Blood in the Valley by Jean M. Roberts

Blood in the Valley is FREE starting 

November 9-13 

Each November 11th, the United States honors its veterans, those proud, brave men and women who have served their country in both times of war and peace. My family has a long history, stretching back to the days before the revolution, of service to country. My earliest ancestors were among the Great Migration colonist who left England in 1630 to sail to America. Those men served in local militias, defending their fledgling towns and farms against attack. 

I have many ancestors who served during the American Revolution. On ancestor, not a direct relationship, but brother of my ancestor, was Matthew Thornton. Matthew was born in Ireland and came to the colonies in 1720. He rose in prominence, becoming a physician and land speculator. Esteemed by his peers he was elected to the provincial government and signed the Declaration of Independence for the new state of New Hampshire. 

Intrigued by this time period, I dove into my family genealogy and history and my findings led me to write a novel about them. But I wanted to give the story a female main character and boy did I find a doozy. BLOOD IN THE VALLEY is based on the life of my ancestor Catherine Wasson Clyde and her husband Samuel Clyde. Catherine's grandparents, James and Catherine Thornton, immigrated in 1718 from Northern Ireland. They were part of the Scots-Irish immigration. The family settled first in Brunswick, Maine but were burnt out by the Natives. They spent a few years in Marblehead before settling in Worcester. The Puritans of Worcester were not amenable to Presbyterian worship  so James Thornton and several other men purchased land and founded their own settlement which was eventually named Pelham. James' son Matthew, born in Ireland, trained to become a doctor; he set up his practice in Londonderry, New Hampshire, home to a large Scots-Irish population. James eventually joined him in, living in Derry.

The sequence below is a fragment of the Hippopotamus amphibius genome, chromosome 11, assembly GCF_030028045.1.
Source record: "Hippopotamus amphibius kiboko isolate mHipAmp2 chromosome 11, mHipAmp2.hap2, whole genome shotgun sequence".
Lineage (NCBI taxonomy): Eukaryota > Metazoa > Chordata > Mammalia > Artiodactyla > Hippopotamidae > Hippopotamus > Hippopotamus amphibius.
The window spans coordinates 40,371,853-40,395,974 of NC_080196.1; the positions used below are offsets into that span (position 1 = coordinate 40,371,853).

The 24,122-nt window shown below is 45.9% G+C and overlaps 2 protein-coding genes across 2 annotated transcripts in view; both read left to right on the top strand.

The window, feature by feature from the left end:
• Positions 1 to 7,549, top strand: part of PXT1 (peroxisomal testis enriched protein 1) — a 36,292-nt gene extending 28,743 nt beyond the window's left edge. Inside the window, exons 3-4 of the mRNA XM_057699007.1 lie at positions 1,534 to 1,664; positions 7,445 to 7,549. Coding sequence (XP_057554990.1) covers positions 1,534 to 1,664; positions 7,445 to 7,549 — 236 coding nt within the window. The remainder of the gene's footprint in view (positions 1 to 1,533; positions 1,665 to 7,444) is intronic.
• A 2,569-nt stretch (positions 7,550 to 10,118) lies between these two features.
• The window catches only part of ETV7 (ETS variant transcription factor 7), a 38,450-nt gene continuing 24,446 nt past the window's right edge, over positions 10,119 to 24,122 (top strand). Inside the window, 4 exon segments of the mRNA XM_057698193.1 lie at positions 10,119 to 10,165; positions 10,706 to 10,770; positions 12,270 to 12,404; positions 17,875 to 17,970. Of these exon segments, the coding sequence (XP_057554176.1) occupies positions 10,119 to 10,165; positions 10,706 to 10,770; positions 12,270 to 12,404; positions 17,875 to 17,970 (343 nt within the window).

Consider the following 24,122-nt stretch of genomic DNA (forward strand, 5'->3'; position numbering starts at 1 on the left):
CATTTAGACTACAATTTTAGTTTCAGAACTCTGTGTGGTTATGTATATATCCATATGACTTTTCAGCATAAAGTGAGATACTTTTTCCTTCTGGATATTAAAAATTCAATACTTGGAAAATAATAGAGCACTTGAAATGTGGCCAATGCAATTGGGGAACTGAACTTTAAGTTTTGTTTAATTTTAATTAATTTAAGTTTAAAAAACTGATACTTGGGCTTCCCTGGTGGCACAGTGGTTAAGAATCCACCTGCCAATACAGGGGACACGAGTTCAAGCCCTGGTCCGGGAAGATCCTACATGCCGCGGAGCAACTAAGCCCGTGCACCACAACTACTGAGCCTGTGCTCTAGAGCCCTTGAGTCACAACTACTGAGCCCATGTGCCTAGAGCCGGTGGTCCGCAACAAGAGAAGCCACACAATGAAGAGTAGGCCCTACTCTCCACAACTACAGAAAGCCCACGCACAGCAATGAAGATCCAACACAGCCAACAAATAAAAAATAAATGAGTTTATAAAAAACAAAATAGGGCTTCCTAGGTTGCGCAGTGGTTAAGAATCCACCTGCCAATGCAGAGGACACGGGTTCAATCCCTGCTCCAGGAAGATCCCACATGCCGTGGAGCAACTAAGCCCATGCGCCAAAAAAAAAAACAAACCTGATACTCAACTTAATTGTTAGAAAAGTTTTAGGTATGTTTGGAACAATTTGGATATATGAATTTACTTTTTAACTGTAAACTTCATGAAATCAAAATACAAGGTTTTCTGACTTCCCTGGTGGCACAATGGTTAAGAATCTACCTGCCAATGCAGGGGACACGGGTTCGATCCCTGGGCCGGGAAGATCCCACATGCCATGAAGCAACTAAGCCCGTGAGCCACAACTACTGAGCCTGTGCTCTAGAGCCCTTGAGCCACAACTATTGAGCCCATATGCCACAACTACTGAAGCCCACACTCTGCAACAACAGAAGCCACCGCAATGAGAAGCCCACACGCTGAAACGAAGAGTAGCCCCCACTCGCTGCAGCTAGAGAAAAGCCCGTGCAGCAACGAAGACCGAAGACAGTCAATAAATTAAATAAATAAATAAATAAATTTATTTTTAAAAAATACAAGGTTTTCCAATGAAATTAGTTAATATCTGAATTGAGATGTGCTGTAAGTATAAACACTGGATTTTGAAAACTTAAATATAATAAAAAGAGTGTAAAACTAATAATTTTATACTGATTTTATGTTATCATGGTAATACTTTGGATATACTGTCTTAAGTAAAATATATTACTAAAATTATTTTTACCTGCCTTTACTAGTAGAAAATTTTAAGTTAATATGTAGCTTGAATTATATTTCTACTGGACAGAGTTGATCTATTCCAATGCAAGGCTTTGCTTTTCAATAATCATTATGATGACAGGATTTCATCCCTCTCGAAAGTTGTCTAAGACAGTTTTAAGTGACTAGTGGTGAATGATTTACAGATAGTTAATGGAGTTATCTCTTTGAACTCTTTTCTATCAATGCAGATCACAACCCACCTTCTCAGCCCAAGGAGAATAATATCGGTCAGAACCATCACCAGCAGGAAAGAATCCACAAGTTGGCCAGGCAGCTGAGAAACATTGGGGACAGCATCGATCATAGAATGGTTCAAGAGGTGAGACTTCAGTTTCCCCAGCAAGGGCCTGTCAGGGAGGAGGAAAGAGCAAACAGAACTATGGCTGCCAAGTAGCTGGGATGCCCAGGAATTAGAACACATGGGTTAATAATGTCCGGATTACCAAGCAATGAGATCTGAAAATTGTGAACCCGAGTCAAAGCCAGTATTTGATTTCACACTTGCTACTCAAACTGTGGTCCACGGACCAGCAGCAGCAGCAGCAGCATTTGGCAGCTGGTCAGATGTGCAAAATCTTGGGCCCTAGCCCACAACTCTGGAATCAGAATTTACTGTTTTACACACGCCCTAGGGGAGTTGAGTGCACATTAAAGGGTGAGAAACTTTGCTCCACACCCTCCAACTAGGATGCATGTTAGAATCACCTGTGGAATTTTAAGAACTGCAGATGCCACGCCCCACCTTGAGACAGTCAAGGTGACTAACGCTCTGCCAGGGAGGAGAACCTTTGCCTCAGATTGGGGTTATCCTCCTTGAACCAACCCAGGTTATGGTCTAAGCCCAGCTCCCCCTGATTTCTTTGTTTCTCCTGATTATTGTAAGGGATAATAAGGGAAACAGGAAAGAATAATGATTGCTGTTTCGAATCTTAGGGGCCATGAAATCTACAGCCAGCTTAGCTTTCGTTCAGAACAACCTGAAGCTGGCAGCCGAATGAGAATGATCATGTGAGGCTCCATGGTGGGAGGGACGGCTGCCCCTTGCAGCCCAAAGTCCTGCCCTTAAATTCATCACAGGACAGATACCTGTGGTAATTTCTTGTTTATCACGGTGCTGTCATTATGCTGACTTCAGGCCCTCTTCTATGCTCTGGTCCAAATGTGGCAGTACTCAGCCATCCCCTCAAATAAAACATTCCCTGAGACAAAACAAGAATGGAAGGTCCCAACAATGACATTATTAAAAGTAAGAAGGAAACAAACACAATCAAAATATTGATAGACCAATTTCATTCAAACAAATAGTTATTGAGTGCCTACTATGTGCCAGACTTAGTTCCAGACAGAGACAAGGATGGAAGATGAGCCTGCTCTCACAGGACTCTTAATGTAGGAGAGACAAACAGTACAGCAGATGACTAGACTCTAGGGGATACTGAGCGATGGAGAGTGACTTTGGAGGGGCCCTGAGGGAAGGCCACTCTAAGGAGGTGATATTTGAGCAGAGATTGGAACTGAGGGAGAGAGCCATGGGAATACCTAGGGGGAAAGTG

Agnes Thornton Wasson and her husband John also migrated to New Hampshire; they settled in a town not far from Londonderry. In about 1754, Agnes and John, her brother William Thornton and his family, along with other Scots-Irish families left New Hampshire for the colony of New York. They arrived in Schenectady just as the last French and Indian war erupted. Following the war the family purchased land in Curries Bush, now Princetown. Catherine Wasson married Samuel Clyde and settled in idyllic Cherry Valley, on the edge of Indian territory. 

The book blends the history of the day with daily life in the 1700s. Few people realize that New York suffered the brunt of the battles during the American Revolution; more than one third of all major battles occurred in the Colony of New York, including some of the bloodiest. Catherine's husband, brothers, and her Thornton cousins fought in many of the major battles, including the Battle of Oriskany, a devastating fight that almost wiped out the fighting men of Tryon County. But this is not just the story of the men who fought, it's about their wives and children, and the plight they suffered through seven long years of war. 

The Cherry Valley Massacre, which occurred in the early hours of November 11th, marked a low point in the guerrilla warfare that was destroying the Mohawk Valley. Attacked repeatedly by Loyalist, Tories and their Indian allies, this area was savagely attacked year after year. The raiders employed a scorched-earth campaign that spared no one; not women, not children, nor the elderly. Farms were burnt to the ground, grain and livestock, stolen or destroyed. Thousands were either killed or taken as captives to Canada. Many were never seen or heard from again. 

This was the world of Catherine and Samuel Clyde and BLOOD IN THE VALLEY is their story. I hope you give it a read. If you do and you like it, please consider leaving a review, the lifeblood of writers!


Popular Posts